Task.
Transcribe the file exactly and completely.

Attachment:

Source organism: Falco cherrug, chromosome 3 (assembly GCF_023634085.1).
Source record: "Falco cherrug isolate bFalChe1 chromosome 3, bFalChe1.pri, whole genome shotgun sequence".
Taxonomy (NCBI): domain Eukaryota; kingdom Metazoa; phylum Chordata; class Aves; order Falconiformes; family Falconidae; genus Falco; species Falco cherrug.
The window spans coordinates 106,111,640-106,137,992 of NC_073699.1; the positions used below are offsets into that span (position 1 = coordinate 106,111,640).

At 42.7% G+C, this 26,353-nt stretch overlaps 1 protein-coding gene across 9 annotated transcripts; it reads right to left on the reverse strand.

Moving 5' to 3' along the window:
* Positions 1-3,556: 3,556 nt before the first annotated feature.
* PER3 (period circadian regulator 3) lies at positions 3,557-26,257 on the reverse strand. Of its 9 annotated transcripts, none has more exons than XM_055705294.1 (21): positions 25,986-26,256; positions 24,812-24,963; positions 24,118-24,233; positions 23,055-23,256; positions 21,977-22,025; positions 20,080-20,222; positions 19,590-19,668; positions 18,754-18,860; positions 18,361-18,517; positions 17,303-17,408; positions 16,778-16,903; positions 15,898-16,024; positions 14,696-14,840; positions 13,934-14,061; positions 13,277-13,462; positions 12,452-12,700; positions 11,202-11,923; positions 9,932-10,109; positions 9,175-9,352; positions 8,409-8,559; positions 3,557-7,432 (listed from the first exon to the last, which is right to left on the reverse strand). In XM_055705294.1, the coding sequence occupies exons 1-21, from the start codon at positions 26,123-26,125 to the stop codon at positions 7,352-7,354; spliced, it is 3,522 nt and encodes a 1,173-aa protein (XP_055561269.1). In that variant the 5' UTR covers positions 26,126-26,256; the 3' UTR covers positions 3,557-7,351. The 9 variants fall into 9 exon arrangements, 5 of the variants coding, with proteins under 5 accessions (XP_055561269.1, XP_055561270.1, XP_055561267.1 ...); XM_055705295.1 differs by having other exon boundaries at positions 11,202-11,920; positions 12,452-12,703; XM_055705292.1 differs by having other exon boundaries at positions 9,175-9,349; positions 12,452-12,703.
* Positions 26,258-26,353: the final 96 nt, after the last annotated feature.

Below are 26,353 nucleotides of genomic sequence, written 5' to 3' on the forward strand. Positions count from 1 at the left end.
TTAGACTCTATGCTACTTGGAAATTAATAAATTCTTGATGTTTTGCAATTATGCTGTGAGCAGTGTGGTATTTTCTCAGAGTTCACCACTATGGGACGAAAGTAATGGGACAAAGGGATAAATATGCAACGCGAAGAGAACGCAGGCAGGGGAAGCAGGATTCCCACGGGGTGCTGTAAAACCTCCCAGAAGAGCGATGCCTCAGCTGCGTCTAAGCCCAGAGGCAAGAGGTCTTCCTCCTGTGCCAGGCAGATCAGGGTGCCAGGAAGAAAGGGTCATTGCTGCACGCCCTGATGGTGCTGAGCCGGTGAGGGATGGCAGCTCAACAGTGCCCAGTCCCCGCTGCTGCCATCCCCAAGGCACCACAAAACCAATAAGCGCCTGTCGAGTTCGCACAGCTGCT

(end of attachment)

Source organism: Falco cherrug, chromosome 3 (assembly GCF_023634085.1).
Source record: "Falco cherrug isolate bFalChe1 chromosome 3, bFalChe1.pri, whole genome shotgun sequence".
Taxonomy (NCBI): domain Eukaryota; kingdom Metazoa; phylum Chordata; class Aves; order Falconiformes; family Falconidae; genus Falco; species Falco cherrug.
The window spans coordinates 106,111,640-106,137,992 of NC_073699.1; the positions used below are offsets into that span (position 1 = coordinate 106,111,640).

At 42.7% G+C, this 26,353-nt stretch overlaps 1 protein-coding gene across 9 annotated transcripts; it reads right to left on the reverse strand.

Moving 5' to 3' along the window:
* Positions 1-3,556: 3,556 nt before the first annotated feature.
* PER3 (period circadian regulator 3) lies at positions 3,557-26,257 on the reverse strand. Of its 9 annotated transcripts, none has more exons than XM_055705294.1 (21): positions 25,986-26,256; positions 24,812-24,963; positions 24,118-24,233; positions 23,055-23,256; positions 21,977-22,025; positions 20,080-20,222; positions 19,590-19,668; positions 18,754-18,860; positions 18,361-18,517; positions 17,303-17,408; positions 16,778-16,903; positions 15,898-16,024; positions 14,696-14,840; positions 13,934-14,061; positions 13,277-13,462; positions 12,452-12,700; positions 11,202-11,923; positions 9,932-10,109; positions 9,175-9,352; positions 8,409-8,559; positions 3,557-7,432 (listed from the first exon to the last, which is right to left on the reverse strand). In XM_055705294.1, the coding sequence occupies exons 1-21, from the start codon at positions 26,123-26,125 to the stop codon at positions 7,352-7,354; spliced, it is 3,522 nt and encodes a 1,173-aa protein (XP_055561269.1). In that variant the 5' UTR covers positions 26,126-26,256; the 3' UTR covers positions 3,557-7,351. The 9 variants fall into 9 exon arrangements, 5 of the variants coding, with proteins under 5 accessions (XP_055561269.1, XP_055561270.1, XP_055561267.1 ...); XM_055705295.1 differs by having other exon boundaries at positions 11,202-11,920; positions 12,452-12,703; XM_055705292.1 differs by having other exon boundaries at positions 9,175-9,349; positions 12,452-12,703.
* Positions 26,258-26,353: the final 96 nt, after the last annotated feature.

Below are 26,353 nucleotides of genomic sequence, written 5' to 3' on the forward strand. Positions count from 1 at the left end.
TTAGACTCTATGCTACTTGGAAATTAATAAATTCTTGATGTTTTGCAATTATGCTGTGAGCAGTGTGGTATTTTCTCAGAGTTCACCACTATGGGACGAAAGTAATGGGACAAAGGGATAAATATGCAACGCGAAGAGAACGCAGGCAGGGGAAGCAGGATTCCCACGGGGTGCTGTAAAACCTCCCAGAAGAGCGATGCCTCAGCTGCGTCTAAGCCCAGAGGCAAGAGGTCTTCCTCCTGTGCCAGGCAGATCAGGGTGCCAGGAAGAAAGGGTCATTGCTGCACGCCCTGATGGTGCTGAGCCGGTGAGGGATGGCAGCTCAACAGTGCCCAGTCCCCGCTGCTGCCATCCCCAAGGCACCACAAAACCAATAAGCGCCTGTCGAGTTCGCACAGCTGCT